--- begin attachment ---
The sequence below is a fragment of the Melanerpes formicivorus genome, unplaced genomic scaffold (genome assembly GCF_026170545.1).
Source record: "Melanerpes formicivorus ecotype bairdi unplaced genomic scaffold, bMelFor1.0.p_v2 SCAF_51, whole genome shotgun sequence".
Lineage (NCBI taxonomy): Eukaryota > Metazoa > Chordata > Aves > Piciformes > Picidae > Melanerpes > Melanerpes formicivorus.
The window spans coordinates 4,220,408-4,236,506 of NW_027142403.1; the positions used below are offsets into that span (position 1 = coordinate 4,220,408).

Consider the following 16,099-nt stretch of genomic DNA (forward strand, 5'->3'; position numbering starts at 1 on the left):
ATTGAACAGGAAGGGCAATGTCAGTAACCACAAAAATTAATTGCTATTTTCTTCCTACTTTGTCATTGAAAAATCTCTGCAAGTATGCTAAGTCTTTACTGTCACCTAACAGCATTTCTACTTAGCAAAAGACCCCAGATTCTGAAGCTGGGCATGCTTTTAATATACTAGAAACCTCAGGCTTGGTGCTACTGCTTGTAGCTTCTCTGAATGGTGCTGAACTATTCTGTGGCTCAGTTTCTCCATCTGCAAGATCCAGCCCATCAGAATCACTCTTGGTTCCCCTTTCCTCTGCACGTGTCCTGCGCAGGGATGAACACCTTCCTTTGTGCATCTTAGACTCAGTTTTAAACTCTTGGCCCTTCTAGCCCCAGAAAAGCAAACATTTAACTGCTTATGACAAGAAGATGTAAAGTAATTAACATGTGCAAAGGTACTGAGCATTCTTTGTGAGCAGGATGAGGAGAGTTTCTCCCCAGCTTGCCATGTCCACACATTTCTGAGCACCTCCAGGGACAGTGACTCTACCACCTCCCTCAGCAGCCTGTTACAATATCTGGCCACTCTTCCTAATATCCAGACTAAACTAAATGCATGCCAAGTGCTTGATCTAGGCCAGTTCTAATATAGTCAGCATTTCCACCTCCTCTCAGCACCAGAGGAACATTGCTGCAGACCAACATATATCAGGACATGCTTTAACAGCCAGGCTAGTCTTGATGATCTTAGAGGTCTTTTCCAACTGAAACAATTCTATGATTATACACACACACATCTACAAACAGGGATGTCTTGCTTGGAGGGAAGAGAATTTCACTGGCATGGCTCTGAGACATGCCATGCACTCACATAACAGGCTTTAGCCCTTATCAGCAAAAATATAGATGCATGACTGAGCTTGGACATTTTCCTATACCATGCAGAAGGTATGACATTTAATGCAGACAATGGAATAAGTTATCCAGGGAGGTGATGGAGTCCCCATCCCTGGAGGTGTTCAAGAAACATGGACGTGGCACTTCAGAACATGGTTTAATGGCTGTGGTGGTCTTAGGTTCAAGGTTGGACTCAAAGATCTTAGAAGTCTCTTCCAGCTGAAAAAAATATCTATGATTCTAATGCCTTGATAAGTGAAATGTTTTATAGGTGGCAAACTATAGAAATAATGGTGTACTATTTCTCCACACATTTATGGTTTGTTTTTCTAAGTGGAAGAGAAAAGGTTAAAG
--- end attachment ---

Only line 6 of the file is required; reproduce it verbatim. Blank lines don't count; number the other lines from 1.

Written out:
ATTGAACAGGAAGGGCAATGTCAGTAACCACAAAAATTAATTGCTATTTTCTTCCTACTTTGTCATTGAAAAATCTCTGCAAGTATGCTAAGTCTTTACTGTCACCTAACAGCATTTCTACTTAGCAAAAGACCCCAGATTCTGAAGCTGGGCATGCTTTTAATATACTAGAAACCTCAGGCTTGGTGCTACTGCTTGTAGCTTCTCTGAATGGTGCTGAACTATTCTGTGGCTCAGTTTCTCCATCTGCAAGATCCAGCCCATCAGAATCACTCTTGGTTCCCCTTTCCTCTGCACGTGTCCTGCGCAGGGATGAACACCTTCCTTTGTGCATCTTAGACTCAGTTTTAAACTCTTGGCCCTTCTAGCCCCAGAAAAGCAAACATTTAACTGCTTATGACAAGAAGATGTAAAGTAATTAACATGTGCAAAGGTACTGAGCATTCTTTGTGAGCAGGATGAGGAGAGTTTCTCCCCAGCTTGCCATGTCCACACATTTCTGAGCACCTCCAGGGACAGTGACTCTACCACCTCCCTCAGCAGCCTGTTACAATATCTGGCCACTCTTCCTAATATCCAGACTAAACTAAATGCATGCCAAGTGCTTGATCTAGGCCAGTTCTAATATAGTCAGCATTTCCACCTCCTCTCAGCACCAGAGGAACATTGCTGCAGACCAACATATATCAGGACATGCTTTAACAGCCAGGCTAGTCTTGATGATCTTAGAGGTCTTTTCCAACTGAAACAATTCTATGATTATACACACACACATCTACAAACAGGGATGTCTTGCTTGGAGGGAAGAGAATTTCACTGGCATGGCTCTGAGACATGCCATGCACTCACATAACAGGCTTTAGCCCTTATCAGCAAAAATATAGATGCATGACTGAGCTTGGACATTTTCCTATACCATGCAGAAGGTATGACATTTAATGCAGACAATGGAATAAGTTATCCAGGGAGGTGATGGAGTCCCCATCCCTGGAGGTGTTCAAGAAACATGGACGTGGCACTTCAGAACATGGTTTAATGGCTGTGGTGGTCTTAGGTTCAAGGTTGGACTCAAAGATCTTAGAAGTCTCTTCCAGCTGAAAAAAATATCTATGATTCTAATGCCTTGATAAGTGAAATGTTTTATAGGTGGCAAACTATAGAAATAATGGTGTACTATTTCTCCACACATTTATGGTTTGTTTTTCTAAGTGGAAGAGAAAAGGTTAAAG